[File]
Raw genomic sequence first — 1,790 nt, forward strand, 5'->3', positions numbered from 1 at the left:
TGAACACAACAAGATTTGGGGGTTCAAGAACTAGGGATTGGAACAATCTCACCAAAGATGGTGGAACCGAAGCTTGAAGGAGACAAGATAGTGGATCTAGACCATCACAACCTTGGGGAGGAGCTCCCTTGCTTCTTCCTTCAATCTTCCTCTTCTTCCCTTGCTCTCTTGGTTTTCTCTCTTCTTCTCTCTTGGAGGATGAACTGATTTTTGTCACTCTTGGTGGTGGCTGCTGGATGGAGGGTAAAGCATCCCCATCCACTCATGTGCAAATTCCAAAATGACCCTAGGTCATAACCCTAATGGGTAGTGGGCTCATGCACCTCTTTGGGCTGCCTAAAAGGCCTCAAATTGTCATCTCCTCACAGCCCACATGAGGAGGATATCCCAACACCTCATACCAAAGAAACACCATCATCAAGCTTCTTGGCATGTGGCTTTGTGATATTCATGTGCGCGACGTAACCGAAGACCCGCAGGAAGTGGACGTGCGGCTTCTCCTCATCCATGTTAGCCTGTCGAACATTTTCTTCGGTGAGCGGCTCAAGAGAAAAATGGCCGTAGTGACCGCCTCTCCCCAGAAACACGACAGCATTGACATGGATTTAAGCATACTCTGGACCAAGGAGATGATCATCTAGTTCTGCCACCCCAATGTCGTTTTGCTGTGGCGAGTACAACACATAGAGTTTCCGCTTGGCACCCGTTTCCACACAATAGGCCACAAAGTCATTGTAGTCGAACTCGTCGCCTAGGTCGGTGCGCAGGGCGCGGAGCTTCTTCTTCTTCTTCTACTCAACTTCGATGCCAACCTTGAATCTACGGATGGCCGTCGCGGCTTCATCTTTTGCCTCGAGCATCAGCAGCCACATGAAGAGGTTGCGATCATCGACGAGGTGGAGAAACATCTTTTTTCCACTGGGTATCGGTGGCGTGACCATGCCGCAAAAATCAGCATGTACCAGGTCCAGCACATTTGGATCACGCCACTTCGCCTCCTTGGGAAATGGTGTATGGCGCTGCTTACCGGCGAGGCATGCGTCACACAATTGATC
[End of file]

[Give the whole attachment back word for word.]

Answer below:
Raw genomic sequence first — 1,790 nt, forward strand, 5'->3', positions numbered from 1 at the left:
TGAACACAACAAGATTTGGGGGTTCAAGAACTAGGGATTGGAACAATCTCACCAAAGATGGTGGAACCGAAGCTTGAAGGAGACAAGATAGTGGATCTAGACCATCACAACCTTGGGGAGGAGCTCCCTTGCTTCTTCCTTCAATCTTCCTCTTCTTCCCTTGCTCTCTTGGTTTTCTCTCTTCTTCTCTCTTGGAGGATGAACTGATTTTTGTCACTCTTGGTGGTGGCTGCTGGATGGAGGGTAAAGCATCCCCATCCACTCATGTGCAAATTCCAAAATGACCCTAGGTCATAACCCTAATGGGTAGTGGGCTCATGCACCTCTTTGGGCTGCCTAAAAGGCCTCAAATTGTCATCTCCTCACAGCCCACATGAGGAGGATATCCCAACACCTCATACCAAAGAAACACCATCATCAAGCTTCTTGGCATGTGGCTTTGTGATATTCATGTGCGCGACGTAACCGAAGACCCGCAGGAAGTGGACGTGCGGCTTCTCCTCATCCATGTTAGCCTGTCGAACATTTTCTTCGGTGAGCGGCTCAAGAGAAAAATGGCCGTAGTGACCGCCTCTCCCCAGAAACACGACAGCATTGACATGGATTTAAGCATACTCTGGACCAAGGAGATGATCATCTAGTTCTGCCACCCCAATGTCGTTTTGCTGTGGCGAGTACAACACATAGAGTTTCCGCTTGGCACCCGTTTCCACACAATAGGCCACAAAGTCATTGTAGTCGAACTCGTCGCCTAGGTCGGTGCGCAGGGCGCGGAGCTTCTTCTTCTTCTTCTACTCAACTTCGATGCCAACCTTGAATCTACGGATGGCCGTCGCGGCTTCATCTTTTGCCTCGAGCATCAGCAGCCACATGAAGAGGTTGCGATCATCGACGAGGTGGAGAAACATCTTTTTTCCACTGGGTATCGGTGGCGTGACCATGCCGCAAAAATCAGCATGTACCAGGTCCAGCACATTTGGATCACGCCACTTCGCCTCCTTGGGAAATGGTGTATGGCGCTGCTTACCGGCGAGGCATGCGTCACACAATTGATC